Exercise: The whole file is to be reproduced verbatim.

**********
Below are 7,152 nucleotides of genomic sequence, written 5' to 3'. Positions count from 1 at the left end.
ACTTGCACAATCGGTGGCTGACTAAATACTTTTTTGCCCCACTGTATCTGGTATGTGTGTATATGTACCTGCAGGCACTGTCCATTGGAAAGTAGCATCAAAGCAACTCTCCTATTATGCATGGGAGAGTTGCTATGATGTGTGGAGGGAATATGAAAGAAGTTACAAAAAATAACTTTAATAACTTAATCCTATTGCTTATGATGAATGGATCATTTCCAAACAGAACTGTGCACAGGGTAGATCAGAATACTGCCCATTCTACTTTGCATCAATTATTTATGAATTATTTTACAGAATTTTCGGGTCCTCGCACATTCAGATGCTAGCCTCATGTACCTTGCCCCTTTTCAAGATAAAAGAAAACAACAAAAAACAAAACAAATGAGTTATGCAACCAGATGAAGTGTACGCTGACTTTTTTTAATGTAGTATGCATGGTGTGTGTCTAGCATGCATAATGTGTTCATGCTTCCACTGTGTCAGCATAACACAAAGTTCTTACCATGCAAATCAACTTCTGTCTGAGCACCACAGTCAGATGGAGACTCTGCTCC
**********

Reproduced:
Below are 7,152 nucleotides of genomic sequence, written 5' to 3'. Positions count from 1 at the left end.
ACTTGCACAATCGGTGGCTGACTAAATACTTTTTTGCCCCACTGTATCTGGTATGTGTGTATATGTACCTGCAGGCACTGTCCATTGGAAAGTAGCATCAAAGCAACTCTCCTATTATGCATGGGAGAGTTGCTATGATGTGTGGAGGGAATATGAAAGAAGTTACAAAAAATAACTTTAATAACTTAATCCTATTGCTTATGATGAATGGATCATTTCCAAACAGAACTGTGCACAGGGTAGATCAGAATACTGCCCATTCTACTTTGCATCAATTATTTATGAATTATTTTACAGAATTTTCGGGTCCTCGCACATTCAGATGCTAGCCTCATGTACCTTGCCCCTTTTCAAGATAAAAGAAAACAACAAAAAACAAAACAAATGAGTTATGCAACCAGATGAAGTGTACGCTGACTTTTTTTAATGTAGTATGCATGGTGTGTGTCTAGCATGCATAATGTGTTCATGCTTCCACTGTGTCAGCATAACACAAAGTTCTTACCATGCAAATCAACTTCTGTCTGAGCACCACAGTCAGATGGAGACTCTGCTCC